Trends emerging in the household sector are becoming concerning, despite solid employment growth. The absence of an acceleration of wages growth, weak overall income growth and higher costs of living has seen consumer confidence remain subdued.
This has driven two consecutive declines in retail sales in July and August of 0.2% and 0.6% respectively – the latter being the weakest single month result since March 2013. Combined with the annual rate of growth decelerating to 2.1%yoy, the weakest rate since June 2013, it is difficult to envisage as significant a contribution to September quarter GDP from retail spending as there was in the June quarter. This is unless the September outcome is very strong and/or these nominal monthly declines have been due to aggressive price discounting.
Also reflecting some household caution is a deceleration of dwelling price growth. Capital city median dwelling price growth decelerated to 8.5%yoy in September. Macroprudential measures are likely to have taken the edge off the investor side of the market, but poor affordability, despite still record low interest rates, remains the key driver.
Households have become ever more wary of taking on too much debt at what is increasingly appearing to be the top of a very expensive market based on any metric. It seems clear that with both structurally and now cyclically low interest rates capitalised into house prices any move to raise rates from record lows will potentially weigh heavily on price growth going forward.
This is particularly true if household income growth remains so tepid. The Reserve Bank of Australia’s (RBA) next tightening cycle, whenever it begins, will gradually remove the ability of households to leverage over an extended period. Therefore it would not be difficult to envisage dwelling prices over this period experiencing little to no growth, or perhaps even seeing orderly declines.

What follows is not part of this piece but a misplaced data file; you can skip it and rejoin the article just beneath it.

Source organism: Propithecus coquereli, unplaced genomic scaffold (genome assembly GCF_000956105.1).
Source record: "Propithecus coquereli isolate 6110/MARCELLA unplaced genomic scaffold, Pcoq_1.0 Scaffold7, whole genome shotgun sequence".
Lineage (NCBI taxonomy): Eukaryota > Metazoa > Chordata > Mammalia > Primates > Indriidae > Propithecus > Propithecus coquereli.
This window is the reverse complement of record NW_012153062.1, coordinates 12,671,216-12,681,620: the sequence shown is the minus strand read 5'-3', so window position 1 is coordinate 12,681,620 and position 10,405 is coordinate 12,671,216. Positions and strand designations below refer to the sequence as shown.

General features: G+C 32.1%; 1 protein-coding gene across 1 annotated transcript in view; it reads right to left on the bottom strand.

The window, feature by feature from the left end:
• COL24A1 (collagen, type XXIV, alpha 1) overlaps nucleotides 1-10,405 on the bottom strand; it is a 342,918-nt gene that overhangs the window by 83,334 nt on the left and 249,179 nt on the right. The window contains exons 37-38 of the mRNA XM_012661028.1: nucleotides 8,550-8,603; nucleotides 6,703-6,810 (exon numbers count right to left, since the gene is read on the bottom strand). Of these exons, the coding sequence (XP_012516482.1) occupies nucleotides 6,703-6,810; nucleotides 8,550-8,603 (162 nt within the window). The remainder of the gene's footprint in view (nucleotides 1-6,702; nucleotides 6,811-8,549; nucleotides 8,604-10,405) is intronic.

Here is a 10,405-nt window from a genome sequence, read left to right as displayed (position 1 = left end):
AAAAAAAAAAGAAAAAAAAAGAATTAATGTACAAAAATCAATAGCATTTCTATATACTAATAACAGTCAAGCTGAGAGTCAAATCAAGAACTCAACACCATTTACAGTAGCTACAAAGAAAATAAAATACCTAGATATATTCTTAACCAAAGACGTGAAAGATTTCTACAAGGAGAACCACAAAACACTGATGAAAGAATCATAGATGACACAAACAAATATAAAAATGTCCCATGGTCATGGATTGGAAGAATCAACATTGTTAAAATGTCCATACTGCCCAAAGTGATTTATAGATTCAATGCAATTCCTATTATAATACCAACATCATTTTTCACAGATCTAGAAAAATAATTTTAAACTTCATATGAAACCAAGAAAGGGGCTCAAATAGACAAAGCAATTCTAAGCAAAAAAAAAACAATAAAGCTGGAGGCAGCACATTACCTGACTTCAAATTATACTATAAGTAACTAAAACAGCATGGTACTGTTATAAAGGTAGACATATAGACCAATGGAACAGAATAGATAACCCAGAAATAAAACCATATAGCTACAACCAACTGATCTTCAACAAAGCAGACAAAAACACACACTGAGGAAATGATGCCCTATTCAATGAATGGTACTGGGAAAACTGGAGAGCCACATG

How investors react to such a scenario is an open question, especially new investors that are negatively geared. There is also the dampening impact on household spending this would have via a potential negative wealth effect.
Nonetheless, for now, housing credit growth remains at a solid 6.6%yoy. Updated data from the RBA show that, as this rate is still running well ahead of income growth, the household debt-to-income ratio has risen again to 193%. In our view, this leaves the RBA with a hugely asymmetric policy tool. When the RBA does seek to lift rates, it will do so with caution as not to overly impact indebted households and limit spending growth.
It is for this reason, amongst others, we think the RBA will not raise rates for some time to come, waiting for wage growth to pick up. It will want to be sure that household can weather the increases. The Bank will be looking for dwelling price growth to continue to decelerate to buy it the necessary time. There seems no advantage in getting ahead of itself.
Inflation is not threatening to break out, and going too early would only bring unwelcome appreciation of the exchange rate. Getting behind the curve may risk debt metrics deteriorating further which is concerning, but it is seemingly a prudent course given the uncertainty of the economic outlook.
Dr Alex Joiner is IFM Investors’ Chief Economist and has well over a decade of experience in the field. He is responsible for the firm’s economic, financial market and policy analysis and forecasting and is also a member of IFM’s Investment...
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Couldn't agree more with your balanced assessment - nicely said.
One reason for the v tepid wage growth is that the mining industry for example was paying very inflated wages during the boom and has shed many of those jobs, while the employment growth has largely been in hospitality, early childhood teaching, labouring anf generally lower paying jobs , NOT in SPecialists, Vets, etc and high earning professions. highlights the need for upskilling and education